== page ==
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Clinical Training Series

MHIT sponsors training events for both clinicians and interpreters.  National experts in mental health and Deafness go in depth in some topic of interest related to deafness, mental health and interpreting.

Participation in these events is open to any interpreter

NEWS & UPCOMING EVENTS

In addition to the renowned interpreter institute, MHIT offers a variety of other programs and projects that support our mission.

OTHER PROGRAMS AND PROJECTS

Sign Language Proficiency Interview

or clinician interested in working with deaf people who have mental illness and substance abuse or interested in working with deaf people who do.

Past Speakers include: Dr. Barry Critchfield, Dr. Steven Hardy-Braz, Dr. Amanda O'Hern, Sharon Hayes, Angie Kaufman, Amanda Somdal, Dr. Mike Harvey, Alexis Greeves, Dr. Neil Glickman, Dr. Deb Guthmann and Cindi Sternfeld.  [MORE]

Community Involvement

Watch This Space

ODS/MHIT staff have always been mindful of the community that has done so much to support us over the years.  In addition to the training we do, we also are involved in several projects which allow us to give back.  These include community events like "Deaf Coffee Night, Open Captioned movies Christmas gift drive for our consumers, and other events.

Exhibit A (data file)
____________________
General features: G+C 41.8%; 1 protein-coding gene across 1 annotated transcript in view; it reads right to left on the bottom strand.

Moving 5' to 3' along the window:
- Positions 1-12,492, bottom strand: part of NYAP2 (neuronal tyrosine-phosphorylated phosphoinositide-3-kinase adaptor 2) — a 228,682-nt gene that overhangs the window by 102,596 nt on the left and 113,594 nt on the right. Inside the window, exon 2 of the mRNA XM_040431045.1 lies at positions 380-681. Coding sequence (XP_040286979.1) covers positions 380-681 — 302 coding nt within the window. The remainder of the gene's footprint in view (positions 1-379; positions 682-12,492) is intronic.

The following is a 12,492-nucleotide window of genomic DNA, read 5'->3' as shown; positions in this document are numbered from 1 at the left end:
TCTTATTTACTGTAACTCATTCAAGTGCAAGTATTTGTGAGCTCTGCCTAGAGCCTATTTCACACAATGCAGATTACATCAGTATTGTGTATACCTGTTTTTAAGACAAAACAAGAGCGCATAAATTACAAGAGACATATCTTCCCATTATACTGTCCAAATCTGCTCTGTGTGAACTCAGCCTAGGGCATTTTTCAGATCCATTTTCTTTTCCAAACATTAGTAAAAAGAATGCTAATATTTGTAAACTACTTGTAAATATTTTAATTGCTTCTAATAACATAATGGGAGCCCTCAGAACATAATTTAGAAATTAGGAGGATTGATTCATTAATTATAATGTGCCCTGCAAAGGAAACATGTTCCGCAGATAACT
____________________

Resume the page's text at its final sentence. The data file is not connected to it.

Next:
First, it helps reduce the stigma of mental illness.   As people are exposed to other people with

Because MHIT does so many training events each year, it is natural that the project would be granted sponsor status for continuing education credits.  We are approved by the Registry of Interpreters for the Deaf as a CMP/ACET sponsor and work closely with other programs for other CE authorization. [MORE]

CMP/ACET Sponsor

At least every other month, MHIT features a webcast lecture on some specific topic related to mental health interpreting. This feature is offered in collaboration with ADARA and allows MHIT alumni to earn CEUs.  [MORE]

mental illness and with the staff who work with them, misconceptions begin to fall away and people with mental illnesses are seen as just people.

For people who want to improve their American Sign Language skills, these activities are a place to meet deaf people from all walks of life.  They are places where people who are exploring the idea of becoming interpreters can learn about real deaf people in a natural setting.

And finally, these events allow deaf people who work in mental health to come together after hours to socialize.

For more information about these activities, contact us.

Many different programs in Alabama use scores from the Sign Language Proficiency Interview (SLPI) as part of the hiring process.  This is especially true with Deaf Services under Mental Health.  All of our programs, both those we operate and those we contract with, have specific SLPI levels in the job specifications.  [MORE]